Tuesday, February 27, 2007

Warriors, Workers, Whiners and Weasels

Okay, I admit it. Sometimes I listen to John Tesh.

I happened to catch his show the other night and he mentioned a book by Tim O'Leary called Warriors, Workers, Whiners, & Weasels. I tried to think which one best described me.

In my younger days, I might have called myself a Warrior. These days? Somewhere between a Worker and a Whiner.

Which one are you?

Wednesday, January 3, 2007

Lesson # 1: Never Let Your Boss Be Taken Off Guard

I actually knew that rule, but I seem to have forgotten it recently. I let my own need to gloat get in the way of protecting my boss from the surprising (to her) and shocking news that her new protege was quitting after only 8 days on the job.

I've been watching the dynamics carefully since I started last year. The boss likes to have someone to mentor, shape and mold. There is an entry level position that attracts ideal candidates - young, impressionable recent college graduates. My boss remembers the days when she first started at this company (the only company she has ever worked for), the men and women who served as her mentors and who she calls her friends today. She wants to be a mentor to someone.

Unfortunately, we have a small department. As well as she mentors someone, there is literally no where to go in this department, so the only way for these young people to grow is to go. And that really frustrates my boss. So, as soon as one leaves, she hires another one, never once stopping to think that maybe, just maybe, even though I'm older and I have experience, I might need a little guidance and mentoring myself. Of course she doesn't see that - because I'm her assistant, and no one ever thinks that support staff can grow into an executive position. Never mind that I came from an executive position - it must be that since I took a support staff role, that is all I aspire to now. But I digress.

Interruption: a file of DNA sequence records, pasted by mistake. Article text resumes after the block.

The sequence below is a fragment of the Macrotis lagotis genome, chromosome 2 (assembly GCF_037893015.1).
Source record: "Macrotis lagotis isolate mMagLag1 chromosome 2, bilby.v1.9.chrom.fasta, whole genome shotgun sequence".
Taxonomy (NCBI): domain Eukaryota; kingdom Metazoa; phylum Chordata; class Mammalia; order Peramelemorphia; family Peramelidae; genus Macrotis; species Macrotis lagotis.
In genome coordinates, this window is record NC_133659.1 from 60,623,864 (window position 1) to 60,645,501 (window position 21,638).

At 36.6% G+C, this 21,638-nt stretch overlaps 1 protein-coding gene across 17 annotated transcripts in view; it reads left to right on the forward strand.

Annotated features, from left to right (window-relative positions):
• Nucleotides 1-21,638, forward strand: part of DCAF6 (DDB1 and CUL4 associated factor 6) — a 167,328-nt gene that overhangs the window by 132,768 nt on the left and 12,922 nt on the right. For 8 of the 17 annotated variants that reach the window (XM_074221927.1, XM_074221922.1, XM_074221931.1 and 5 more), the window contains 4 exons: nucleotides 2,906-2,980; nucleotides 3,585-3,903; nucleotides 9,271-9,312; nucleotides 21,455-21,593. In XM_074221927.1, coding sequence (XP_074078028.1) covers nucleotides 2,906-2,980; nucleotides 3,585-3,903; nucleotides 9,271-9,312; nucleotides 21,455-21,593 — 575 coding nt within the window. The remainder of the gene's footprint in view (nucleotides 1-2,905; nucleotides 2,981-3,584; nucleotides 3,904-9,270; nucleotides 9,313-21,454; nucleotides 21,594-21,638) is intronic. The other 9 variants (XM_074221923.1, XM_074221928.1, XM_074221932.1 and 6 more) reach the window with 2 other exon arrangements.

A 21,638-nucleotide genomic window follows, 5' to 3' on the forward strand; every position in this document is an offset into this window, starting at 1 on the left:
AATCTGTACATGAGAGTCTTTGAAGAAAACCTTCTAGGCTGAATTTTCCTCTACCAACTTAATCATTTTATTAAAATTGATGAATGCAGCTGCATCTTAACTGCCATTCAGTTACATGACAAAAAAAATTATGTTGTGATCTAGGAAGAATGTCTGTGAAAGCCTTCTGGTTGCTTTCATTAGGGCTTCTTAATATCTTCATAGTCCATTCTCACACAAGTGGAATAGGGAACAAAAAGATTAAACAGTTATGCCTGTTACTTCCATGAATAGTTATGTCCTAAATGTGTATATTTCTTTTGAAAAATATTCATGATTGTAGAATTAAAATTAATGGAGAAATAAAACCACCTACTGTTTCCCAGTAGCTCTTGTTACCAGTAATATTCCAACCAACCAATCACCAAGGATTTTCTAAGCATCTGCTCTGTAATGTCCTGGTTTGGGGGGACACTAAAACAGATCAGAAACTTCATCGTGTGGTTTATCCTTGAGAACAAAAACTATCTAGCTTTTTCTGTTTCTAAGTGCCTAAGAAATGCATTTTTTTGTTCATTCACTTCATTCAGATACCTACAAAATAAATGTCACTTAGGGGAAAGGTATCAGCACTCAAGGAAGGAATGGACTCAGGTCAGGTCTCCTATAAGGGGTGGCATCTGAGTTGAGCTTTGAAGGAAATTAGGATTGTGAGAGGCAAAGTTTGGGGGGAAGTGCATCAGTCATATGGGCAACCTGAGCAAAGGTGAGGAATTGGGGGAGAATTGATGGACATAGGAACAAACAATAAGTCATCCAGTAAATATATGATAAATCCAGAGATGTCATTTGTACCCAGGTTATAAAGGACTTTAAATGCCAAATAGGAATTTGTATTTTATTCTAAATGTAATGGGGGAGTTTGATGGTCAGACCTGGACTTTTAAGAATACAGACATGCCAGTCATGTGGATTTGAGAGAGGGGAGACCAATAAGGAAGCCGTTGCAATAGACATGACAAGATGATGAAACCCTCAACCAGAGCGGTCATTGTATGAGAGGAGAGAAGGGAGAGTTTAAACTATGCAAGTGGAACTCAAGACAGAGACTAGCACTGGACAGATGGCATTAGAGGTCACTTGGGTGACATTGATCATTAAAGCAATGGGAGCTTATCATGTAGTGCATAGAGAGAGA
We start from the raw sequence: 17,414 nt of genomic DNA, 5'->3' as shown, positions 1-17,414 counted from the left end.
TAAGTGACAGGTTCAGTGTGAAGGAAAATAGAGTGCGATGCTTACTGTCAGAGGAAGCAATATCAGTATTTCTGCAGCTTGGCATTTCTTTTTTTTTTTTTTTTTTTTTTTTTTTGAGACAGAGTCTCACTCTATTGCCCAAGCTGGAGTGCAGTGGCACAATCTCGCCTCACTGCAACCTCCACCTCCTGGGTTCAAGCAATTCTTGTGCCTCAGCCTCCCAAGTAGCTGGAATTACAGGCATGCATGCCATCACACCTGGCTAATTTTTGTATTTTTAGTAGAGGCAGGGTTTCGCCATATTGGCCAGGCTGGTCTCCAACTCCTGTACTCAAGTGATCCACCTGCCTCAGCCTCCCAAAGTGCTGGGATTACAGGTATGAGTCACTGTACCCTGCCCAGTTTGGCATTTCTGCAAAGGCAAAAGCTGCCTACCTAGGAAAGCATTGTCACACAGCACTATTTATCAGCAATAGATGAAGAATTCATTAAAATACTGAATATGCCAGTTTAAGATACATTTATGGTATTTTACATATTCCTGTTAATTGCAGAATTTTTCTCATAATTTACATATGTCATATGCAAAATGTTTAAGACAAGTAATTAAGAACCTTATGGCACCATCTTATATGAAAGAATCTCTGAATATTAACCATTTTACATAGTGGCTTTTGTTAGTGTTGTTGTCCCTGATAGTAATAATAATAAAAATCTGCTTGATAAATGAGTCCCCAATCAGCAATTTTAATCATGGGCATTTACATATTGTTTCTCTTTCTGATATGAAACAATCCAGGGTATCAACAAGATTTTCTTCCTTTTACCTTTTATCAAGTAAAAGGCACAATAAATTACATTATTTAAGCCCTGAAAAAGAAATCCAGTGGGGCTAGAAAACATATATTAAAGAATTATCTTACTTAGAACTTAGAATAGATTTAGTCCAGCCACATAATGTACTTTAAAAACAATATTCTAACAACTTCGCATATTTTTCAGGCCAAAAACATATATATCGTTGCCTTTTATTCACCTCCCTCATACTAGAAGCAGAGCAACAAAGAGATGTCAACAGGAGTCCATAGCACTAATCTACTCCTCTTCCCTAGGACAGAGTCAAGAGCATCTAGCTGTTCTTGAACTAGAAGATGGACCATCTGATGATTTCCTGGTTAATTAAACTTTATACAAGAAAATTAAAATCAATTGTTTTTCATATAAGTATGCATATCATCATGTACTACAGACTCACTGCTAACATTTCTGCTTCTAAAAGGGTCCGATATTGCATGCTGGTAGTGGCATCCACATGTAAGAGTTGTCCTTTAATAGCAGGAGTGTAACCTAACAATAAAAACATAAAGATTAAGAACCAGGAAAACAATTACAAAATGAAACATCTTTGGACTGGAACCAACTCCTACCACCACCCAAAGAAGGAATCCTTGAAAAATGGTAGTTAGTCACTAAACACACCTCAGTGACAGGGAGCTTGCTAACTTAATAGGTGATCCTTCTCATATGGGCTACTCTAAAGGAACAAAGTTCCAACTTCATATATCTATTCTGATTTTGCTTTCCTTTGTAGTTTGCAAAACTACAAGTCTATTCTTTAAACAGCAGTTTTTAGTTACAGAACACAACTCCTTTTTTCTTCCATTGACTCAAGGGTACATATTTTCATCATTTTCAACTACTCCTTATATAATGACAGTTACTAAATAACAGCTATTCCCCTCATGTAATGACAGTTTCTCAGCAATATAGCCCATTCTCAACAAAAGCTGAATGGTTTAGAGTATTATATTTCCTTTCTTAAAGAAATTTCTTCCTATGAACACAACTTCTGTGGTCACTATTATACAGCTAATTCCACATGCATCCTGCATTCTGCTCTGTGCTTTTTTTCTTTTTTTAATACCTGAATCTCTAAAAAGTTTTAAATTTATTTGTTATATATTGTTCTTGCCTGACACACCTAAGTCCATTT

So. We hire a new protege. He starts on December 18 and on his very first day, no one takes him out to lunch. This is just wrong, I think, and so I take him out to lunch. At my own expense. And one of the first questions he asks me is "How long do you think you need to stay at a job before you leave?"

It's obvious to me that he isn't going to stay long and I predict he'll be gone in six months. Should I have related that conversation to my boss? What am I to make of it? Is it first day jitters? He has come from a very different work environment, and this company has its own quirks that take some getting used to. The company is closed for Christmas and the day after, and when he shows up for work on December 27 he really wants to talk to the boss. But she is not in, and she doesn't call in either. He's supposed to go to a meeting with her on Friday, December 29, and he tells me that he has pretty much decided that he is going to quit. Should he call the boss?

I tell him that I think he really should have a face-to-face conversation. So he goes to the meeting with her, she introduces him as her new protege and THEN he quits. She is totally and royally pissed, and on the one hand I don't blame her. On the other hand, she had reservations about this guy being overqualified to begin with, and she ignored that gut feeling, so I feel she bears at least part of the blame for the mismatch.

Either way, she was caught off guard and she knows that I knew he was thinking about quitting and I didn't tell her. She hasn't said any of this to me, but her actions tell me so. She is very quick and cool with me, not engaging me in conversation at all even though she had no fewer than three such conversations with others today.

Yes, I'm in the dog house. So there it is, kids, your lesson for today - never let your boss be surprised.